To the average citizen reading about Spain in the newspapers these days, the headlines are painfully repetitive, highlighting the country’s troubles exacerbated by an ill-conceived – or perhaps simply half-baked – Eurozone. The topics of conversation, which often undermine more serious and nuanced efforts to explain the country’s issues, are typical, and made for entertainment more than resolution: “Crude emails embarrass Spain’s royals,”  “Rubbish strike turns Madrid into stink city,” or the scholarly economic polemic “Welcome to Spain: world leader in cocaine use and organ donations.”

As usual, the reality is perhaps less colorful or exciting, but only marginally less tragic. While large parts of the population wallow in economy-imposed unemployment, the balance of the working population toils under an underlying fear of the same fate. The country’s elderly population hopes to have enough means to last to the end of their days, and the country’s youth, deserving a time for wide-eyed optimism and carefree days, faces an environment lacking dreams and an increasing mismatch between resources and opportunity.

And yet, as always, life carries on for the average family, however small or non-existent their ability to affect those headline issues that affect them most. In a culture as lively as Spain – with Roman, Germanic, and Moorish influences throughout its lifetime and a cultural history second to none in the world – to the outsider, the Spanish way of life remains not only fascinating but unique. The country’s sounds, tastes, smells, and sites – its life rhythm – is indomitable.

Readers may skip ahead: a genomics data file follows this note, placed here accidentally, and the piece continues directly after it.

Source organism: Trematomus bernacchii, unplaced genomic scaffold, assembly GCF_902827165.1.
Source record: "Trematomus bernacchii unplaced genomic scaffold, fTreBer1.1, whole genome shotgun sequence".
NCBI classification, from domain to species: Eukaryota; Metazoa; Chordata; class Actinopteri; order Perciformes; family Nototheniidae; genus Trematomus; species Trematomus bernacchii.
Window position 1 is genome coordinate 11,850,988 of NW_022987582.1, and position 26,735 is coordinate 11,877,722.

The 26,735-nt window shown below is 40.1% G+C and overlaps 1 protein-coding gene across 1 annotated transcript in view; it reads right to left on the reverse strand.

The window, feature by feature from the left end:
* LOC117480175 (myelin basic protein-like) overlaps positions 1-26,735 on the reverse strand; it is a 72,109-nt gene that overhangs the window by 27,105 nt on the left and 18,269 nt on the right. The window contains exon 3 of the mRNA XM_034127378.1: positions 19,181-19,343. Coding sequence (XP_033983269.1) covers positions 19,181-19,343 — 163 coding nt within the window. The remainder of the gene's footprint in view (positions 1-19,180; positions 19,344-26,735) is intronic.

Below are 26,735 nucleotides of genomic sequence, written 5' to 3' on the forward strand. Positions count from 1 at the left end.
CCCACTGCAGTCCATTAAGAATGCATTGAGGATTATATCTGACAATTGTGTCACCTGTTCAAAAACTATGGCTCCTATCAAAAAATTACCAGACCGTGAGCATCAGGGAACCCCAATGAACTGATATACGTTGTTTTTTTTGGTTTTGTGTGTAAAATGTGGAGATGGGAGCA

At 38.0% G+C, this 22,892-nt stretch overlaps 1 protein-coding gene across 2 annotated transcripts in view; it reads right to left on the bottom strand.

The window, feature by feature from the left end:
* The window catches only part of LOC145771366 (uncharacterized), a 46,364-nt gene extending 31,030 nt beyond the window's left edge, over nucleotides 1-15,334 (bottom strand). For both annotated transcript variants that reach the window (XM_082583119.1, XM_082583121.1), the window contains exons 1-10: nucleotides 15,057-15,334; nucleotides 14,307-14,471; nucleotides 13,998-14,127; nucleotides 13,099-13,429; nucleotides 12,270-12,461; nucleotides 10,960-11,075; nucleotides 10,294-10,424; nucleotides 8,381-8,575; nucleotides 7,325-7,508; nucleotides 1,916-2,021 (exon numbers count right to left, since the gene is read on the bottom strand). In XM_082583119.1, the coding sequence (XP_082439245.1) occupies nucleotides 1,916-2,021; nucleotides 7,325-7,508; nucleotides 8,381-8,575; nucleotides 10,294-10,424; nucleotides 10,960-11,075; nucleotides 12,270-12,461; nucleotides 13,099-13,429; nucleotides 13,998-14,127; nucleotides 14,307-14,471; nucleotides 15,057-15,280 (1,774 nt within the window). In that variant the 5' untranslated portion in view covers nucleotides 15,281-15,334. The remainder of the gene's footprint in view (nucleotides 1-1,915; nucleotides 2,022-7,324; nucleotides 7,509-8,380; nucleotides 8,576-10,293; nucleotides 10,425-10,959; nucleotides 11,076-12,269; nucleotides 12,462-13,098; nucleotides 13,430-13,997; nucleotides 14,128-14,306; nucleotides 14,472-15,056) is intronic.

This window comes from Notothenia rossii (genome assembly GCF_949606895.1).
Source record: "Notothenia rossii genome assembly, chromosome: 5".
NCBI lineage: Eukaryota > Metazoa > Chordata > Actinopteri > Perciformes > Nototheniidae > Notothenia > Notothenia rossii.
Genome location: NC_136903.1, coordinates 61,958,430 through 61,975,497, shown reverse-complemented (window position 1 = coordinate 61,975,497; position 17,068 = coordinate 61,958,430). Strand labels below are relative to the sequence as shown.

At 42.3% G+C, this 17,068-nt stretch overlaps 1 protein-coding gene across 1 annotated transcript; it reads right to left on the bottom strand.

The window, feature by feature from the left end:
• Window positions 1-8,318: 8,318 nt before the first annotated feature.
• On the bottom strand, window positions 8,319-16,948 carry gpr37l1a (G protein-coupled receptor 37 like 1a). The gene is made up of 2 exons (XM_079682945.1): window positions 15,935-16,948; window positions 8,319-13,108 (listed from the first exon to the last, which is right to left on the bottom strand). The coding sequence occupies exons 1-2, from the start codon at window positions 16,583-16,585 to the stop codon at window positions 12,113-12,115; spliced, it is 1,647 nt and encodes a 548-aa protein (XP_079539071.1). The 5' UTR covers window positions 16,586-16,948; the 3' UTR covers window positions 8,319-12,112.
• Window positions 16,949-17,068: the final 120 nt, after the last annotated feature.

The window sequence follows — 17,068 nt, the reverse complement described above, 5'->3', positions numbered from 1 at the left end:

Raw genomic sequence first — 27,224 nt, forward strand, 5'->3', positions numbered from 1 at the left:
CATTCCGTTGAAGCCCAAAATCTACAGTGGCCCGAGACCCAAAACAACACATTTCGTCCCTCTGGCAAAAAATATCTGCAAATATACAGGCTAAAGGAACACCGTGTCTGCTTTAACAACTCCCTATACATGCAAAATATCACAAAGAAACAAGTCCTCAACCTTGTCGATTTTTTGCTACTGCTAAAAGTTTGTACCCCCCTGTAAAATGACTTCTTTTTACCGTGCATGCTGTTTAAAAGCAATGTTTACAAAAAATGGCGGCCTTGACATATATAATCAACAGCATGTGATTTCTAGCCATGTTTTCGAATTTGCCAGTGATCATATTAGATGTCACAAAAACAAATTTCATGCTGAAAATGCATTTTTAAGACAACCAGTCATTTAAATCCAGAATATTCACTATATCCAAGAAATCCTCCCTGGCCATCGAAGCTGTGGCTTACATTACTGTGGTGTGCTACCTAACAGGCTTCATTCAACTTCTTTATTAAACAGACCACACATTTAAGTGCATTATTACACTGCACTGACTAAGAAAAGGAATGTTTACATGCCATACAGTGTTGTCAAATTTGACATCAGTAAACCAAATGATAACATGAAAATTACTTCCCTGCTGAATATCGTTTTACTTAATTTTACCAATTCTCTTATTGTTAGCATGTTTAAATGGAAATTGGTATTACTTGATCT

Photography remains singular in its ability to capture life’s smaller moments without commentary, without judgment. It is a one-sense mode of artistic expression that allows each viewer his own interpretation. Like Spain’s life behind the headlines, in black-and-white photography it is the grey areas that matter most and tell the true story.

Miguel de Cervantes, perhaps Central Spain’s most historically important man of letters, sought to convey a picture of real life and manners, and to express himself in simple everyday language, the reasons why his “Don Quixote” is generally considered to be the first modern European novel. His style in many ways reflects the subtle messages and clarity of photographic images, though admittedly, it would be difficult to match his insight and wit.
From Cervantes:
“Too much sanity may be madness and the maddest of all, to see life as it is and not as it should be.”
Or, perhaps more appropriate for the photographer attempting a wordy essay:
“A closed mouth catches no flies.”
– Aaron C. Greenman
Aaron C. Greenman has been a photographer for over 25 years and has lived and worked on four continents. He has previously been profiled on the Leica Blog for his work in India, Israel, Turkey, Bosnia and Herzegovina, Belgium, and France. More of his images can be viewed at and his first monograph is now available for the iPad.